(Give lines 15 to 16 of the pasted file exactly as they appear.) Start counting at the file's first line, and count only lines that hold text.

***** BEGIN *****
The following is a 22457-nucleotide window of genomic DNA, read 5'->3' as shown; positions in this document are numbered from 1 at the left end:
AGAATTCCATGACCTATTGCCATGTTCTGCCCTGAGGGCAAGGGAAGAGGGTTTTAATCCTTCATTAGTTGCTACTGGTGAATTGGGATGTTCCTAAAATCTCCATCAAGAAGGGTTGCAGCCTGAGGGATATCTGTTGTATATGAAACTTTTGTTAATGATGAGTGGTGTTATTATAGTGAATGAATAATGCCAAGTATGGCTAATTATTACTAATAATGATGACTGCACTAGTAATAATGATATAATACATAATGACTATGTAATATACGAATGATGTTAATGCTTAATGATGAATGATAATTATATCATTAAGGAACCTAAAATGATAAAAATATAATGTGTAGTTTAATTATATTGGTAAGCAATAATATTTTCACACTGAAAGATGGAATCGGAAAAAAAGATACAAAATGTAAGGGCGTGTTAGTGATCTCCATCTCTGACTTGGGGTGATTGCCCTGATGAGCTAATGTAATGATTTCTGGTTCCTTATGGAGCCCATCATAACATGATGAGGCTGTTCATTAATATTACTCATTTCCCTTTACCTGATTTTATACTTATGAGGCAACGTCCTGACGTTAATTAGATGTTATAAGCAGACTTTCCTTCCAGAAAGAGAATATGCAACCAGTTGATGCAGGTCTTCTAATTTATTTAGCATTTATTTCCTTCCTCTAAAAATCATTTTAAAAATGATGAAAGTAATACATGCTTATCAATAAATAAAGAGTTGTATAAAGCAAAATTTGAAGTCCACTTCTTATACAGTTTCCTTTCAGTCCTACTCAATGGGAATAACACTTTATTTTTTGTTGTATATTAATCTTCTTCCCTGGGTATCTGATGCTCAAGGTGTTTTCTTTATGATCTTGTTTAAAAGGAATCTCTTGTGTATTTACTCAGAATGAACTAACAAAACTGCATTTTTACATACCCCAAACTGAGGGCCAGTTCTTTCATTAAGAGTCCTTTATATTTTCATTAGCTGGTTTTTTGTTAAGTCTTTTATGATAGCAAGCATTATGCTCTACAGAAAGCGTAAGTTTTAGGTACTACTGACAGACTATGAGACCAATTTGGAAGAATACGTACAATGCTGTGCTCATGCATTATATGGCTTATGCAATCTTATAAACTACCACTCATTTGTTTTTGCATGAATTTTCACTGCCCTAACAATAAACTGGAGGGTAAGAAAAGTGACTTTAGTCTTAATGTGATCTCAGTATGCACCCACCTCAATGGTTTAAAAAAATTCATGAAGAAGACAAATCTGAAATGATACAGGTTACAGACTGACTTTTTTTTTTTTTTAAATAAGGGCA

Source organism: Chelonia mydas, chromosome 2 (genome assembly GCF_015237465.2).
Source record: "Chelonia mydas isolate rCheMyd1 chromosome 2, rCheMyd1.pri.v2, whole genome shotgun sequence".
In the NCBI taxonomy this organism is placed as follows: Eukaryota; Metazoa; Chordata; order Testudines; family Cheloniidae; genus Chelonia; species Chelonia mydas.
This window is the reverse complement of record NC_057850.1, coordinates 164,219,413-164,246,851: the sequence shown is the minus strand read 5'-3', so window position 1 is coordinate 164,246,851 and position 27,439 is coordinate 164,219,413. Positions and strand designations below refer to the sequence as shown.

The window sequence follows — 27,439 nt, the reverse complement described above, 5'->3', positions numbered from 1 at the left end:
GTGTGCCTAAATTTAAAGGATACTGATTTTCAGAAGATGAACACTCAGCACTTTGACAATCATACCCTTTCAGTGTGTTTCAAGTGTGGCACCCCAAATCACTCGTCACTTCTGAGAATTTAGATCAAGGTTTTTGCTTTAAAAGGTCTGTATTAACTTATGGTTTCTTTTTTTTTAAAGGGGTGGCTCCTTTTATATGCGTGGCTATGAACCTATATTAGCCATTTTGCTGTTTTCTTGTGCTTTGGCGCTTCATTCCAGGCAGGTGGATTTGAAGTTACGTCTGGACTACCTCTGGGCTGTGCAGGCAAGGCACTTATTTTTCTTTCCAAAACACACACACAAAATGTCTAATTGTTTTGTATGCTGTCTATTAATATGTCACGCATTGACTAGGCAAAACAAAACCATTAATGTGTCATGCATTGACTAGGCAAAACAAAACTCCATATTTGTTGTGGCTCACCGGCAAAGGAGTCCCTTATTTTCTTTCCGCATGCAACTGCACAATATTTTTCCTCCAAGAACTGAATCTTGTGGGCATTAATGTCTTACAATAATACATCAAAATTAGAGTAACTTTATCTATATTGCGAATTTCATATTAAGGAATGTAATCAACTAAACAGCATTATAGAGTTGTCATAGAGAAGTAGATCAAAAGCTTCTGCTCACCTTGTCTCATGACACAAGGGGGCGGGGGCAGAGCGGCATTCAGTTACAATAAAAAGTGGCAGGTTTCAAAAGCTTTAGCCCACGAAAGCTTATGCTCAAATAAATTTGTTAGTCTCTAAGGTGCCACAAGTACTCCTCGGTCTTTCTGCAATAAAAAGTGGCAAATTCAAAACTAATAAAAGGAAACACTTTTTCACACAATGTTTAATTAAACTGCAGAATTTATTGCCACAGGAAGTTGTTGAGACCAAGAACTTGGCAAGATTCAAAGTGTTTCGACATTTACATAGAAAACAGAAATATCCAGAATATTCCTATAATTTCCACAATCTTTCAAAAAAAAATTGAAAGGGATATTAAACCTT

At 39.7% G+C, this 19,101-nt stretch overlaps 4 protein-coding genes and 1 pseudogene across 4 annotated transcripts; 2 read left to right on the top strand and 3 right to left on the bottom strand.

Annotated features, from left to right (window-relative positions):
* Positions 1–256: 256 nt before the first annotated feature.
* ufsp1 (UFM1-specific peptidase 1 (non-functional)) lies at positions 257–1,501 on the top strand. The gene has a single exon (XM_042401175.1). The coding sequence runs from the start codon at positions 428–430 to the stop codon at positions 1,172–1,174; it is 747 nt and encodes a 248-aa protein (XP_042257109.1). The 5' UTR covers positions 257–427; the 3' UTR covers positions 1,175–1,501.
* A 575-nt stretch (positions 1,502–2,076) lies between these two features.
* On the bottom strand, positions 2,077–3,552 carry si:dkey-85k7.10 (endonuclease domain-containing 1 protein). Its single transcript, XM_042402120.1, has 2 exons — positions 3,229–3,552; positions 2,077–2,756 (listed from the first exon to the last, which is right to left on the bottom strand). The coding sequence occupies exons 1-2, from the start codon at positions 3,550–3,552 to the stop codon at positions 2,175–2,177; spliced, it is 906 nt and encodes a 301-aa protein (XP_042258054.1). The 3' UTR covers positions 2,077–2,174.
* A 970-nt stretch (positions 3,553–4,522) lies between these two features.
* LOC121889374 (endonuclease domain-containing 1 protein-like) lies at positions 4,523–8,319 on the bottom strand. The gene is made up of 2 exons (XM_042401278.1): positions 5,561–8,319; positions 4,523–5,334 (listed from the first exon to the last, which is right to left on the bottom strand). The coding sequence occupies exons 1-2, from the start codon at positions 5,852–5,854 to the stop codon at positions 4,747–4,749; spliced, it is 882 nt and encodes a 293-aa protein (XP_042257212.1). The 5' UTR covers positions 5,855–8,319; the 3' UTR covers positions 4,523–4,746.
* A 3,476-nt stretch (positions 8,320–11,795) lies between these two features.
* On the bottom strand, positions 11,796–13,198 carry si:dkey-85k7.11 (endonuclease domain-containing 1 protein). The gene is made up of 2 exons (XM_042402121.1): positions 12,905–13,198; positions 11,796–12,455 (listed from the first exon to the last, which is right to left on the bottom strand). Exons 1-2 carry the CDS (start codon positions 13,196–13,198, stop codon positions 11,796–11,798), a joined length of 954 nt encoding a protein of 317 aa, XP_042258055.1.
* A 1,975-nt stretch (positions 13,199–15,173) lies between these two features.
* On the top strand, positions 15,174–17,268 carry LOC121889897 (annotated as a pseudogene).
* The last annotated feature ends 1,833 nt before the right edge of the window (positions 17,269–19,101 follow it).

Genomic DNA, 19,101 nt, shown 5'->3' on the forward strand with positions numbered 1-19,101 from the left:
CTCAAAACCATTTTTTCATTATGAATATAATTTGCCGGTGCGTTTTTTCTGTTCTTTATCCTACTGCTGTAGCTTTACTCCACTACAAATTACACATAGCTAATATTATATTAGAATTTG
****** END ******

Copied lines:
* A 970-nt stretch (positions 3,553–4,522) lies between these two features.
* LOC121889374 (endonuclease domain-containing 1 protein-like) lies at positions 4,523–8,319 on the bottom strand. The gene is made up of 2 exons (XM_042401278.1): positions 5,561–8,319; positions 4,523–5,334 (listed from the first exon to the last, which is right to left on the bottom strand). The coding sequence occupies exons 1-2, from the start codon at positions 5,852–5,854 to the stop codon at positions 4,747–4,749; spliced, it is 882 nt and encodes a 293-aa protein (XP_042257212.1). The 5' UTR covers positions 5,855–8,319; the 3' UTR covers positions 4,523–4,746.